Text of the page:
The ‘Petit farcis…’ consisted of three different stuffed vegetables: an artichoke heart filled with olive pate’ and cut into two, a cherry tomato filled with sweated onions, and a round courgette filled with a finely chopped ratatouille (aubergines, peppers, courgettes and tomatoes). The presentation was admirable. The base of tomatoes and basil was very good, and the whole was a triumph of flavours from the garden.

At this point an unexpected interlude:

A passion flower granita (coarse sorbet) marinated in red wine with honey. Delicious flavours, the honey and the wine tannins playing in your mouth, the only negative note being some too large icy chunks.

So we were ready for our mains:

The ‘Rable…’ consisted of rabbit saddle boned and lined with 'homard europeen' (homarus gammarus, a type of lobster), rolled and sliced in small pieces. It came with artichokes (where did he find them in July?) and confit cherry tomatoes, with a thyme reduction. The slight dryness of the saddle was perfectly complemented by the moist confit tomatoes and artichokes, with the homard lining yielding a subtle flavour. The potent reduction was excellent, for Man almost the protagonist of this dish.

The ‘Cote de veau…’ was in fact a nice piece of veal which had been stuffed with morels, olives and vegetables, roasted and then sliced in two very generous chunks – any London restaurant could have easily got away with one. This too was a very successful dish, with an intense lemon scented reduction. The orange flavoured risotto on the side (on its top you see a piece of ‘crispified’ ham), continued the citrus fruit theme; while a little too ‘compact’ by Italian standards (i.e. not al dente, it provided an interesting match to the meat. The meat itself was cooked excellently.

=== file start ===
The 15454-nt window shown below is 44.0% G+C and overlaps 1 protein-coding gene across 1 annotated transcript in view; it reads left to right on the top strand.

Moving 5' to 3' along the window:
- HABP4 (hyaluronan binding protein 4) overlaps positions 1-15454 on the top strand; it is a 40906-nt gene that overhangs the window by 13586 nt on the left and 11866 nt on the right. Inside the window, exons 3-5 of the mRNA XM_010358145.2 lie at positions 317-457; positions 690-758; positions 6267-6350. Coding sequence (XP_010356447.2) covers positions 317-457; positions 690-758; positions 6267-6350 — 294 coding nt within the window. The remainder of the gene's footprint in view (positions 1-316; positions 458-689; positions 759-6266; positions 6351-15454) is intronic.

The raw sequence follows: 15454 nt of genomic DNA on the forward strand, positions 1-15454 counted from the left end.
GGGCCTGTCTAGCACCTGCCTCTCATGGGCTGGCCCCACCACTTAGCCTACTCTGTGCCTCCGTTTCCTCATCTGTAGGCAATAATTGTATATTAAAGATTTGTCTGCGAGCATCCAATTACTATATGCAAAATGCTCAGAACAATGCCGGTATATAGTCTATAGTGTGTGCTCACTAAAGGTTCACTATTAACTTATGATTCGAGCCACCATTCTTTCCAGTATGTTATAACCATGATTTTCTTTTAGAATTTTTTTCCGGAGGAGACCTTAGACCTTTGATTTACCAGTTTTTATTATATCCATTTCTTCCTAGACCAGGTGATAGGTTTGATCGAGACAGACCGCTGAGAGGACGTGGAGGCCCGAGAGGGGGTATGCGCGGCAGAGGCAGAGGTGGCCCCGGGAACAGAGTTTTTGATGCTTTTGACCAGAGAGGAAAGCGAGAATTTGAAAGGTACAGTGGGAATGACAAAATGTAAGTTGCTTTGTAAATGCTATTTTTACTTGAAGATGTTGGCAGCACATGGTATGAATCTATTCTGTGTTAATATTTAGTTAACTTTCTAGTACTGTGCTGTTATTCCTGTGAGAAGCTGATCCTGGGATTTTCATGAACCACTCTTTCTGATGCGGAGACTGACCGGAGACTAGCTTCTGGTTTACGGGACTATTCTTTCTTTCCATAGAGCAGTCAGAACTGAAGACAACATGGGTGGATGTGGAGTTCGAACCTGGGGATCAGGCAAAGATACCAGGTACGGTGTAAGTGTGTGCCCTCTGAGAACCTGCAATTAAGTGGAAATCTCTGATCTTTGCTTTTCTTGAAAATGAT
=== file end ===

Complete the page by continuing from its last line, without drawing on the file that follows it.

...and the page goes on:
Man found these two dishes a joy to look at, in their pseudo-rustic and colourful robe, expressing great personality. Woman kept munching

Now the bit Woman likes best, desserts!

The apricot crème brulee was well made, with the half apricots giving a nice bite. We trust the pistachio was there, but we did not detect it. The accompanying apricot sorbet was also powerful, very pleasing.

And how about the chocolate fondant? Supreme, with a delicate and creamy Grand Marnier core, and very thin basil custard (here again we did not distinguish the basil, but it was still excellent). Woman is convinced that the chocolate sorbet was in fact chocolate ice-cream, but who cares about terminology when the thing is this good?

We finished with two coffees, definitely not the strongest point of the dinner , which came with a small selection of petit fours:

Coffee meringues, chocolate ‘thingies’ (we did not taste them), and… in place of those red dots on the right there were two blackberry jellies which we were too greedy to leave there for the picture!

With a one litre bottle of water at €4.20 and a bottle of Minervois Domaine de Gally Cuvee Pierre Joseph Cros 2001 at €30, the bill came at €103.20, much below our expectations: next time should we splash on a €75 Pinot Noir to get up to our £100 limit?

We found this operation charming all the way: service is friendly and unstuffy, remarkable for this kind of establishment. Congratulations are due to the whole Lorentz family, but of course most of all to the young (he is a Jeune Restaurateur d’Europe, so must be below 40 years of age) talent Jacques. A real pity, because this way we’ll never try the Stube…unless he cooks there too. Why this place hasn’t got a Michelin star (from the same guide that gives a bib-gourmand to the place we reviewed here) is completely beyond our comprehension. As few other of the places we have reviewed so far (most notably Latium/Maurizio Morelli, both the former Fior di Roccia/Walter Miori and Osteria fior di Roccia/Michele Menestrina , not to forget L' Ortica/Piercarlo Zanotti), this is exactly what we are looking for: top level cuisine, real passion and stunning prices. Go there if you happen to pass by Strasbourg.